Companies can also gain consumer insights which enables them to more accurately predict and anticipate the consumer's wants and needs. With each box, brands can learn likes and dislikes, improving and adapting the shopping experience with the data generated. Subscription based activewear retailer Fabletics begins by gathering data on where the product is worn, consumer preferences and vital fit stats. This information is then used to inform edits and product recommendations.
Use Exclusives and Incentives To Drive Consumer Loyalty
One of the biggest challenges facing the subscription model is churn, the name given to subscribers lost due to cancellation. These businesses rely on long-term relationships with customers to provide predictable revenue growth and deep insights so brands must work hard to keep consumers engaged with exclusives and incentives. Activewear brand HPE offers a multi box model with a one-time box, six-month subscription, or annual subscription. The longer the subscription the greater the perks which are designed to entice and reward consumers.
Combine Subscription and Sustainability
As customer demand for sustainable solutions intensifies, brands are increasingly using the subscription model to deliver on these commitments. Catering to consumers with an aversion to ’stuff”, brands like Rent the Runway and The Real Real operate a rental membership model.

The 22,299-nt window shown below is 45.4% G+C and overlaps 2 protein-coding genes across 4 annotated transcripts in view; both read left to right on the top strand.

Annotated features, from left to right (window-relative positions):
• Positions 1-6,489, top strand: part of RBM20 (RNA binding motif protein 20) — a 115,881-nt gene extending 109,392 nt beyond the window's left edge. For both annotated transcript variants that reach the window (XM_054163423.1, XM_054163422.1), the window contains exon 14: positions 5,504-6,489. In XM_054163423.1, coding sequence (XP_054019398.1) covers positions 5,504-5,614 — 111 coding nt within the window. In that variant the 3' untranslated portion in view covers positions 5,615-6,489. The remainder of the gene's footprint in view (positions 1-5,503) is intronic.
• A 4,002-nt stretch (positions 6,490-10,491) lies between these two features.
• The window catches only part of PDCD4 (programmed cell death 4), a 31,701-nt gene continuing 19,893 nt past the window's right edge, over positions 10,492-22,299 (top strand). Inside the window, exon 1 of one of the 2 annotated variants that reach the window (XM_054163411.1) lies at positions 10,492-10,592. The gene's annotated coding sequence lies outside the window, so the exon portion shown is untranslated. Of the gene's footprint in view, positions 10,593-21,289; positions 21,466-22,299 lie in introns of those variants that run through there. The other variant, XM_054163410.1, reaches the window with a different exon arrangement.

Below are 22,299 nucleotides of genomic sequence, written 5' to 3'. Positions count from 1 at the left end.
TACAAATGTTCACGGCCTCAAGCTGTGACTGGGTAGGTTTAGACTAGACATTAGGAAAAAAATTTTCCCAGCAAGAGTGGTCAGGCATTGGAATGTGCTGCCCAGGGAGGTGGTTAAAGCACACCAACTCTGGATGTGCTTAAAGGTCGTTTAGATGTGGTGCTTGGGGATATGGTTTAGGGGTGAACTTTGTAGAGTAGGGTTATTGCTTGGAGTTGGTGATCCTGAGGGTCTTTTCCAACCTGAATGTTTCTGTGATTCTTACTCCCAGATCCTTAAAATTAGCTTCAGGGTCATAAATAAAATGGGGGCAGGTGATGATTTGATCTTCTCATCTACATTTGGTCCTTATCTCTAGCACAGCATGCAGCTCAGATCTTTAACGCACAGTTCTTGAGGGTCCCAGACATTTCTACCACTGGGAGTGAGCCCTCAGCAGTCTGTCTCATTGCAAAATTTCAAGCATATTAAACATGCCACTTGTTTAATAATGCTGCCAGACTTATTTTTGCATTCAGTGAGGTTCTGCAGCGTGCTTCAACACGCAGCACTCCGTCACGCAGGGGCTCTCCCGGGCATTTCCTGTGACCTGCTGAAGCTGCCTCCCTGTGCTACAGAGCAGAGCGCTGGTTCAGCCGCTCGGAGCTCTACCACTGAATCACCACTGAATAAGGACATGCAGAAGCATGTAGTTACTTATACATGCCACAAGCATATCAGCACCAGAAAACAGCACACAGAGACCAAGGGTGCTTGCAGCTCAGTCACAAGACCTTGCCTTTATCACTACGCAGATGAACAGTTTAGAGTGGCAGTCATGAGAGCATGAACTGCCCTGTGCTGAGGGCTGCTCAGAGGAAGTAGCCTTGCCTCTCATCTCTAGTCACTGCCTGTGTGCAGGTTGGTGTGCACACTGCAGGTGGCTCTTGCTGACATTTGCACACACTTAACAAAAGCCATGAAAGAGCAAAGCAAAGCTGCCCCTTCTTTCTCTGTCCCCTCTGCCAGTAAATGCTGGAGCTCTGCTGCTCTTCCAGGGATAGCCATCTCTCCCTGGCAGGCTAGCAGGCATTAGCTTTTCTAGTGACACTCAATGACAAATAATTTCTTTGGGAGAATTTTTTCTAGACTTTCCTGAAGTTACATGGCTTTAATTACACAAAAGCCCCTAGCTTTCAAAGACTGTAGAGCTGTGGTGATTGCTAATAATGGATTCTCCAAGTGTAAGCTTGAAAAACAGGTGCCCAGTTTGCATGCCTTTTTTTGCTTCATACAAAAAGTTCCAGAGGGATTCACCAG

Directional brands aim to achieve full circularity via subscription services. On Running recently debuted a new subscription service for the Cyclon, a fully recyclable performance shoe. Runners pay £25 per month for the shoe which will be replaced free-of-charge when the pair is worn out. The shoe is 100% recyclable. The subscription model ensures every old pair of Cyclons is returned to the company to close the recycling loop. Adidas publicly shared that its Futurecraft.Loop pilot struggled because consumers didn’t send the shoes back in time for Adidas to generate the next batch and keep the circle in motion.
For Days, is another brand using the subscription model to achieve circularity, this time the focus is on t-shirts. Consumers buy their first T-shirt for $38, and then when they want to replace it they are charged a further $8. Customers have five days to return the old T-shirt alongside any other items they want recycled.
LTP is a Danish owned garment manufacturer for +60 premium brands within active sportswear, outdoor, athleisure and sustainable fashion. LTP was established in 1991, and is probably the biggest Sport & Outdoor garment manufacturer in Europe with bluesign & GOTS setups in Lithuania, Belarus, Ukraine and Vietnam
LTP consists of two divisions; LTP Garment and LTP Contract Furniture producing in nine fully-owned factories.
About Chantell Fenton
Chantell is an experienced performance sportswear designer and trend forecaster, with a passion for wellness, technology and function-first design. Chantell has an in-depth knowledge of how to spot and translate the must-have trends and macro shifts for the sports and outdoor industry. For more details visit www.chantellfenton.com